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Study: Vaccinated Blood Products Require Testing

A Japanese pre-print study by J. Ueda et al titled “Transfusions of Blood Products Derived from Genetic Vaccine Recipients: Safety Concerns and Proposals for Specific Measures” posted on 29 May 2024 discusses the concerns of blood donated by those who have received the mRNA “vaccines”.

The paper is 23 pages long. The main text is about 13 pages, the remaining are references.

Firstly, the paper makes it clear that these vaccines are “genetic vaccines” and therefore different from the traditional vaccines. In essence, the paper reviews the problems observed so far for the vaccinated—and there is nothing new if one has been following these things—and then it makes recommendations on how to handle potential problems.

There are six “major concerns”. These are listed in Table 1 which includes a short description.

1. Spike protein contamination.
2. Contamination with amyloid aggregates and microthrombi formed by spike proteins.
3. Events attributable to decreased donor immune system and immune abnormalities due to immune imprinting or class switch to IgG4, etc., resulting from multiple doses of genetic vaccines.
4. Presence of lipid nanoparticles (LNPs) and pseudouridinated mRNA (mRNA vaccines only).
5. Contamination with aggregated red blood cells or platelets.
6. Memory B cells producing IgG4 as well as IgG4 produced from them.

One of the observations is that LNPs and spike protein mRNA can remain in the recipient’s blood beyond the claimed “couple of days”.

The current rules of the Japanese Red Cross Society state that blood can be collected from genetic vaccine recipients after a deferral period (48 hours for mRNA vaccine recipients and 6 weeks for AstraZeneca DNA vaccine recipients); however, the data and rationale for such rules have not been specified.

In other words, there is no science behind that kind of claim and we don’t know how long. The authors mention multiple times that there are unknowns regarding the effects and implications of these genetic vaccines for the vaccinated and any recipient of blood donated by the vaccinated.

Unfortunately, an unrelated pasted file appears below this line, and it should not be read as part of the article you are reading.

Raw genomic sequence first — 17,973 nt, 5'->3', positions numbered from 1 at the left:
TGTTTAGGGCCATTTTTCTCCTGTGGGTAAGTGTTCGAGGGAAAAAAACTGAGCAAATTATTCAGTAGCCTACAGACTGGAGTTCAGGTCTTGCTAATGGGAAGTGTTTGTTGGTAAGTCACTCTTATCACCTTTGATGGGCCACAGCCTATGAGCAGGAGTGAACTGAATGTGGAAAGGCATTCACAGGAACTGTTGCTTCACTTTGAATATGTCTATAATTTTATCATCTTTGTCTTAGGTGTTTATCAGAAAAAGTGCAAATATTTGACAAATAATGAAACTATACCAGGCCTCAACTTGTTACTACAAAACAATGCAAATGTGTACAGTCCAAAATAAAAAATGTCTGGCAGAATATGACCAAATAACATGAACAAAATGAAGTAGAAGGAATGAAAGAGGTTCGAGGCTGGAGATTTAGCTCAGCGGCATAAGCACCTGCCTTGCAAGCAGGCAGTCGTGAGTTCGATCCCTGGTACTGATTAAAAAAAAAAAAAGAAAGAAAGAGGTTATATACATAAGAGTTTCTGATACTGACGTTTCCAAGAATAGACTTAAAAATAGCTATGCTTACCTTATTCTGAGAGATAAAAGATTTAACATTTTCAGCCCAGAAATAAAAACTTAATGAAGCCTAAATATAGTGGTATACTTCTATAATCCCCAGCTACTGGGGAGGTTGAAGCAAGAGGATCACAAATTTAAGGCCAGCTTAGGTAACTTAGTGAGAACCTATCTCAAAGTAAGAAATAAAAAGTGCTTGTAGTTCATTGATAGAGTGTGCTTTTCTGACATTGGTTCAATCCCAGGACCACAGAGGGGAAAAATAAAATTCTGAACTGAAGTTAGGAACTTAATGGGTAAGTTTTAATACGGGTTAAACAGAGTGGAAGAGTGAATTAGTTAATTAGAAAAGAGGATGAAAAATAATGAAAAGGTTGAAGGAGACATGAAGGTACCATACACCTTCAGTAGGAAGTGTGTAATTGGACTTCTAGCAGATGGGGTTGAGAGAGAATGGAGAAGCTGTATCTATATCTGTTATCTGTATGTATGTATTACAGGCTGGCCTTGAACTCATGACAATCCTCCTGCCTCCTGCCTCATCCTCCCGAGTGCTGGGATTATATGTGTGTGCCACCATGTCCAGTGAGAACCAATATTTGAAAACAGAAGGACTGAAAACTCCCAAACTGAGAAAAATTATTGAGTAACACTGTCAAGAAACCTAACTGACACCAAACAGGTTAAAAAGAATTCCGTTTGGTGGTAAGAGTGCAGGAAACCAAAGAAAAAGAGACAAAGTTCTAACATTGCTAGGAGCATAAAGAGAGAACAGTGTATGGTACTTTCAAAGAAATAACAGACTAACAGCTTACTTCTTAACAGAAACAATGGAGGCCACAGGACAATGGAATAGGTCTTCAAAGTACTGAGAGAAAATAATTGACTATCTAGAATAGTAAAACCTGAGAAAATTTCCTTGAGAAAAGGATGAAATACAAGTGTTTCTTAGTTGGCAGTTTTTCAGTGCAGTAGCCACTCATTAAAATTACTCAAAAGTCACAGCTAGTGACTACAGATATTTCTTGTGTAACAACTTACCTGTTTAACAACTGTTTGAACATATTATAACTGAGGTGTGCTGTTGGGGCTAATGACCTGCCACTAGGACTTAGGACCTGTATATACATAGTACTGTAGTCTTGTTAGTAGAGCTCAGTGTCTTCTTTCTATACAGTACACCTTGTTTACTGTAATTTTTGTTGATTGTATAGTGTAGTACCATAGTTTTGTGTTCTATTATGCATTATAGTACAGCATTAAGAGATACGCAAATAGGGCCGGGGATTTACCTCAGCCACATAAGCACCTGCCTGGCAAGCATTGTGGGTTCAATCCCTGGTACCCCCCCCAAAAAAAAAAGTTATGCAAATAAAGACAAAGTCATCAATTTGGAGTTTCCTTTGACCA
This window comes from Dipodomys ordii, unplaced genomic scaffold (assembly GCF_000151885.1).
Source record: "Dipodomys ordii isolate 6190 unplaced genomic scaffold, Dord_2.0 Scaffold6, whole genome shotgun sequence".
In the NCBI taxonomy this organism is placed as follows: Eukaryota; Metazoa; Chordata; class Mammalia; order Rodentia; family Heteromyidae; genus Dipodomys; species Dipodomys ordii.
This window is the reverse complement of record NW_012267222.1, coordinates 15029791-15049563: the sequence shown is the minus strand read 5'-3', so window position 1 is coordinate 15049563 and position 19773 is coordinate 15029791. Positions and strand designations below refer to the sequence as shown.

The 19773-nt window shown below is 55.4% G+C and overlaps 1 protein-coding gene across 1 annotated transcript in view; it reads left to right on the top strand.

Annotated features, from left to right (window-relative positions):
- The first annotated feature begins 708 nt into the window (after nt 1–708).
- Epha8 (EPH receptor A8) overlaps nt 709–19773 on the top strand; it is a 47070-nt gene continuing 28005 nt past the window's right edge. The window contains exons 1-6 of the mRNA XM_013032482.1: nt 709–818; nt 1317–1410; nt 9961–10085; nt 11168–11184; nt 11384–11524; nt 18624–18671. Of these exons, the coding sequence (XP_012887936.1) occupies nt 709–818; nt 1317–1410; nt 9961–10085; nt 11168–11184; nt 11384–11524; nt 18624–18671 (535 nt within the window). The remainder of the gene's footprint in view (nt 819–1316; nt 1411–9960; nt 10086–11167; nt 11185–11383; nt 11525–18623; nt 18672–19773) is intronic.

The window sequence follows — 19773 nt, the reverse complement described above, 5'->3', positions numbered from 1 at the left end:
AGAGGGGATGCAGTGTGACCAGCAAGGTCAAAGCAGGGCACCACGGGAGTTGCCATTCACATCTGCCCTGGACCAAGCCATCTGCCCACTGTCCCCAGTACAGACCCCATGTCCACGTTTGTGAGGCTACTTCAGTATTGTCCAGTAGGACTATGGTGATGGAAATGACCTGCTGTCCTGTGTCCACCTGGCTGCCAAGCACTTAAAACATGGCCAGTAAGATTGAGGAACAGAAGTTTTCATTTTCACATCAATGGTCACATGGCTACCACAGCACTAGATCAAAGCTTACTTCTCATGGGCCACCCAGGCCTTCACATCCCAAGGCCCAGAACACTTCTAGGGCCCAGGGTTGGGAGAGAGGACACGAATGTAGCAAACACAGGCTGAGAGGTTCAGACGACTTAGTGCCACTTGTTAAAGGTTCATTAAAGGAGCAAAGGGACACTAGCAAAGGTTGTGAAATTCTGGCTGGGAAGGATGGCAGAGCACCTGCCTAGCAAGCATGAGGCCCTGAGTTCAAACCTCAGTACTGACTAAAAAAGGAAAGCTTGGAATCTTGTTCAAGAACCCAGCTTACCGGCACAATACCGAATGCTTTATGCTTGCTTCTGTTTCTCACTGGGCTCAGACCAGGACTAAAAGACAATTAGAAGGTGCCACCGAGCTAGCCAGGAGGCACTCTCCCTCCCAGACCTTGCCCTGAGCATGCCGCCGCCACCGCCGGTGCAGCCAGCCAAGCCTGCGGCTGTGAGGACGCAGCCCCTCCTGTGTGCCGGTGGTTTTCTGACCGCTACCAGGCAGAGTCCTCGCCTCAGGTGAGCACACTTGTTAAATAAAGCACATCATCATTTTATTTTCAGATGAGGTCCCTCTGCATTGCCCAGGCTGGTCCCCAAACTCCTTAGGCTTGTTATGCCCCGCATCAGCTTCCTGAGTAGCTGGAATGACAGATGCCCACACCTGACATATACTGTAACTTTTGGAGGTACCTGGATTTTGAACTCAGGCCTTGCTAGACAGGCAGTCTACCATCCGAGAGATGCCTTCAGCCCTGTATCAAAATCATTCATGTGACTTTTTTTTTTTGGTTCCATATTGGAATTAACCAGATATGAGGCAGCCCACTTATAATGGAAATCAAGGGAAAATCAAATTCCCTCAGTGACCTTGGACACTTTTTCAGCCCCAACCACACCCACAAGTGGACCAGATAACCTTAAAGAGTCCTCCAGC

Nevertheless, given that there are problems for the vaccinated, tests are needed to determine what is in the blood and how much. Table 2 lists eleven areas of testing. Three are reproduced below as examples.

1. Spike protein content in blood: Immunochemical techniques include enzyme-linked immunosorbent assay, immunophenotyping, mass spectrometry, liquid biopsy, and a combination of liquid biopsy and proteomics. We propose initially conducting mass spectrometry because it can directly measure the protein itself.
3. Spike protein DNA in blood: PCR and liquid biopsy are the options. This test is necessary because AstraZeneca's viral vector is a DNA vaccine. For mRNA vaccines, it is believed that pseudouridinated mRNA is not reverse transcribed, but this test is required if the spike protein remains in the body for a prolonged period.
9. Immunosuppression: It may be necessary to analyze immunoglobulin subclasses (such as the amount of IgG4) if immunosuppression from multiple doses of the genetic vaccine is a concern.

The other problem is dealing with existing blood products.

Although it is essential to remove the spike protein or a modified gene derived from the genetic vaccine if found in a blood product, currently, there is no reliable way to do so.

Well, that is a problem…

Regardless of the type of tests for new donations and existing products, the authors recommend tests as part of regular check-ups for genetic vaccine recipients and those with so-called long COVID. In short, record more medical history to improve traceability.

In addition, the authors recommend legislative changes since “it will be essential to formulate regulations to reduce and prevent risks and contamination”.

In conclusion, and this is hardly news, there are many unknowns, a lot of testing is required and the whole thing is a total flipping mess.


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